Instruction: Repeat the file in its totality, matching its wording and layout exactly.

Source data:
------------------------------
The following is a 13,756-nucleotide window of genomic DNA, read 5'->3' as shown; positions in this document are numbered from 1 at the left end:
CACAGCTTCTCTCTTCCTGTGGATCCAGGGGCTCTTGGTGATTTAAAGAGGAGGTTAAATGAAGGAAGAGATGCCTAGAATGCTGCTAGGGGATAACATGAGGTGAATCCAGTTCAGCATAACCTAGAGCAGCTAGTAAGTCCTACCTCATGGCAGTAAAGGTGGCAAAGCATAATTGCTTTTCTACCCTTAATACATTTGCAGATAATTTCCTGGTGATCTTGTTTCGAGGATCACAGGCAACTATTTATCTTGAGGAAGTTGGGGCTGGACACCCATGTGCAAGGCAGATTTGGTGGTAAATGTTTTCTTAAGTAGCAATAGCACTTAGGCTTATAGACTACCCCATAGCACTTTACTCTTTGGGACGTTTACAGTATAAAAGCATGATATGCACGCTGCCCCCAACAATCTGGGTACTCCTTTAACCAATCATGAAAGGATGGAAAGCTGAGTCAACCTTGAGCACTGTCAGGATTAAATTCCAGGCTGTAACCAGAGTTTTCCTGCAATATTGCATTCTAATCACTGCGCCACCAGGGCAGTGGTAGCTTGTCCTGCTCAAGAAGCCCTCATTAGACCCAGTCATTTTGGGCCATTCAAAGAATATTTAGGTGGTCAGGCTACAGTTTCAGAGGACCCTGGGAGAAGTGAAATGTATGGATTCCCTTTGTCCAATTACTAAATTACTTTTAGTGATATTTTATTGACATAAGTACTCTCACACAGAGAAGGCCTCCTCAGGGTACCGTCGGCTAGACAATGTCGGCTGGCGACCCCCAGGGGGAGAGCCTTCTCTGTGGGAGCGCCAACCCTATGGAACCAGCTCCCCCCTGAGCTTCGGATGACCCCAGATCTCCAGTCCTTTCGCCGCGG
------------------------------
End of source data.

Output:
The following is a 13,756-nucleotide window of genomic DNA, read 5'->3' as shown; positions in this document are numbered from 1 at the left end:
CACAGCTTCTCTCTTCCTGTGGATCCAGGGGCTCTTGGTGATTTAAAGAGGAGGTTAAATGAAGGAAGAGATGCCTAGAATGCTGCTAGGGGATAACATGAGGTGAATCCAGTTCAGCATAACCTAGAGCAGCTAGTAAGTCCTACCTCATGGCAGTAAAGGTGGCAAAGCATAATTGCTTTTCTACCCTTAATACATTTGCAGATAATTTCCTGGTGATCTTGTTTCGAGGATCACAGGCAACTATTTATCTTGAGGAAGTTGGGGCTGGACACCCATGTGCAAGGCAGATTTGGTGGTAAATGTTTTCTTAAGTAGCAATAGCACTTAGGCTTATAGACTACCCCATAGCACTTTACTCTTTGGGACGTTTACAGTATAAAAGCATGATATGCACGCTGCCCCCAACAATCTGGGTACTCCTTTAACCAATCATGAAAGGATGGAAAGCTGAGTCAACCTTGAGCACTGTCAGGATTAAATTCCAGGCTGTAACCAGAGTTTTCCTGCAATATTGCATTCTAATCACTGCGCCACCAGGGCAGTGGTAGCTTGTCCTGCTCAAGAAGCCCTCATTAGACCCAGTCATTTTGGGCCATTCAAAGAATATTTAGGTGGTCAGGCTACAGTTTCAGAGGACCCTGGGAGAAGTGAAATGTATGGATTCCCTTTGTCCAATTACTAAATTACTTTTAGTGATATTTTATTGACATAAGTACTCTCACACAGAGAAGGCCTCCTCAGGGTACCGTCGGCTAGACAATGTCGGCTGGCGACCCCCAGGGGGAGAGCCTTCTCTGTGGGAGCGCCAACCCTATGGAACCAGCTCCCCCCTGAGCTTCGGATGACCCCAGATCTCCAGTCCTTTCGCCGCGG